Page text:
Teague Orblych went about his days trying to make life easier on people. His job as a librarian was to help others that came to him for research materials, and he did it with a smile on his face.
That reliable, kind attitude that Teague Orblych carried with him to work each day of his 17 years spent at Mardigian Library made his death all the more upsetting for those that encountered him.
Orblych was shot to death outside his Detroit home along with his brother, William, when at least two masked suspects attempted to invade their family’s house.
The man that steadily carried himself with respect and kindness was taken from this world by an act of evil–the most unfit ending to the life Teague Orblych lived.
Teague and William were the main providers for their household, which consisted of their senior mother, their sister who suffers from multiple sclerosis and their brother who suffers from a developmental disability.
“I can tell you that my colleagues in social science and especially in history, when they heard the news we were all really stunned,” said Dr. Jamie Wraight, a lecturer of history at UM-Dearborn.
But Orblych wouldn’t want to be remembered for how he was taken away, but rather by the impact that he had on others.
That impact, which was felt by coworkers and all that came to Mardigian Library, came from someone that truly cared about helping others.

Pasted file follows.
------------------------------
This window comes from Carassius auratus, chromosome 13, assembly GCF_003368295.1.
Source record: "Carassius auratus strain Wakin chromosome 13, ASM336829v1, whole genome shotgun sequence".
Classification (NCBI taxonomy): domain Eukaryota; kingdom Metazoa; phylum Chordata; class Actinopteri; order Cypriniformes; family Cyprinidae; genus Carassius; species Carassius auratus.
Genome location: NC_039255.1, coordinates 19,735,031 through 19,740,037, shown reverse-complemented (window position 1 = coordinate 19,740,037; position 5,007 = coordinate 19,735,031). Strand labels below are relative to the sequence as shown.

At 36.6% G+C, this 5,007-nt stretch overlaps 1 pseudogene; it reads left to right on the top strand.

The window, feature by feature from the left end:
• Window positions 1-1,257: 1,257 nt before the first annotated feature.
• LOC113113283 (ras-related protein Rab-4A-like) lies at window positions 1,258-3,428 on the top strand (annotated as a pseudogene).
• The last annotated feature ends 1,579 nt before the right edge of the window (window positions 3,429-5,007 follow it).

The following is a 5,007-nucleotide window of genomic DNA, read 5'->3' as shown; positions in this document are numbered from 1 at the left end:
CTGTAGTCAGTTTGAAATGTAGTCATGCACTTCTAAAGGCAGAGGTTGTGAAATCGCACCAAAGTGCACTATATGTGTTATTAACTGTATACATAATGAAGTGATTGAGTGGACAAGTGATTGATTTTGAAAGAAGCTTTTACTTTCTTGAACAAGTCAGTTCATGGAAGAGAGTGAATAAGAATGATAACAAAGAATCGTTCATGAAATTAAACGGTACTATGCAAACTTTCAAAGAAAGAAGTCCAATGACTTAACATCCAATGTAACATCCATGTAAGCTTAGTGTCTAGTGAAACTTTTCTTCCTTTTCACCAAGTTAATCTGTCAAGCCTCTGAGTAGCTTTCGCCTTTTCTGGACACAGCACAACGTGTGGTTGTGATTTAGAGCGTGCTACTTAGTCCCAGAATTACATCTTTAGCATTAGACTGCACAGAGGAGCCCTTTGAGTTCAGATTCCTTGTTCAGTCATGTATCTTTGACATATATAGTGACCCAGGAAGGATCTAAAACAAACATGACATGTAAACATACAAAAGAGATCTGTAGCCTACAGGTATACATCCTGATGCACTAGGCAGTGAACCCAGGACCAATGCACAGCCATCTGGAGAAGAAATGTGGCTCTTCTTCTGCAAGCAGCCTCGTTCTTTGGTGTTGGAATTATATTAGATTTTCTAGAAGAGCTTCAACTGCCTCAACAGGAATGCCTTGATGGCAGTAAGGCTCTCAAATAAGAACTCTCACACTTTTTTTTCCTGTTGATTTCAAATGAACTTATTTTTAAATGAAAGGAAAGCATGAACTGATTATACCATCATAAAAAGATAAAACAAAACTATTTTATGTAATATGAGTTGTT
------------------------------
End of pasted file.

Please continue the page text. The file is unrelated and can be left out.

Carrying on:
Wraight worked with Teague for all 17 years of his career at UM-Dearborn as they both worked out of Mardigian Library.
Teague was someone that Wraight could build a work friendship with–someone that liked to talk about the Detroit Tigers and kick back after work with a beer and a chat.
The two bonded, joining a small circle of friends that worked in the library. Orblych made it out to events with coworkers including barbecues, nights out and even Wraight’s wedding.
“He had a really quiet reach,” Wraight said. “He was never a big fanfare. He just quietly went about his day and did his job.
“But he left a huge mark on a lot of people.”
One of those people that Orblych left a mark on was UM-Dearborn graduate Rebecca Mahfouz.
Orblych hired Mahfouz to work as a peer information counselor in 2005 and acted as her direct supervisor.
There, Mahfouz got to see firsthand how much Orblych cared about helping others with his work.
“He would walk anyone through any aspect of the library,” she said. “They would come with the most random questions and once I ran out of patience, I would pass them off to him, and he would work with people for literally hours.”
But he cared for the people around him more than anything else.
When Mahfouz had a car that would constantly break down, she knew there was one person that was always dependable and kind enough to offer her a ride.
“Every time it broke down, I could call him when I had to be at work at seven in the morning: ‘Hey, Teague, I need a ride again.’”
“One time I was without a car for a month, and he brought me home–not just from work, but from class– almost every day.
“He always said yes…Every time.”
Orblych didn’t get the chance to retire early, as he had worked so hard to do over the years.
He didn’t get to finish projects he had planned to make things easier for researchers and online students.
Though Teague Orblych’s life may have been cut short, the friends he left behind did not feel shorted by the impact he had on them.
A GoFundMe campaign for the Orblych family can be found here.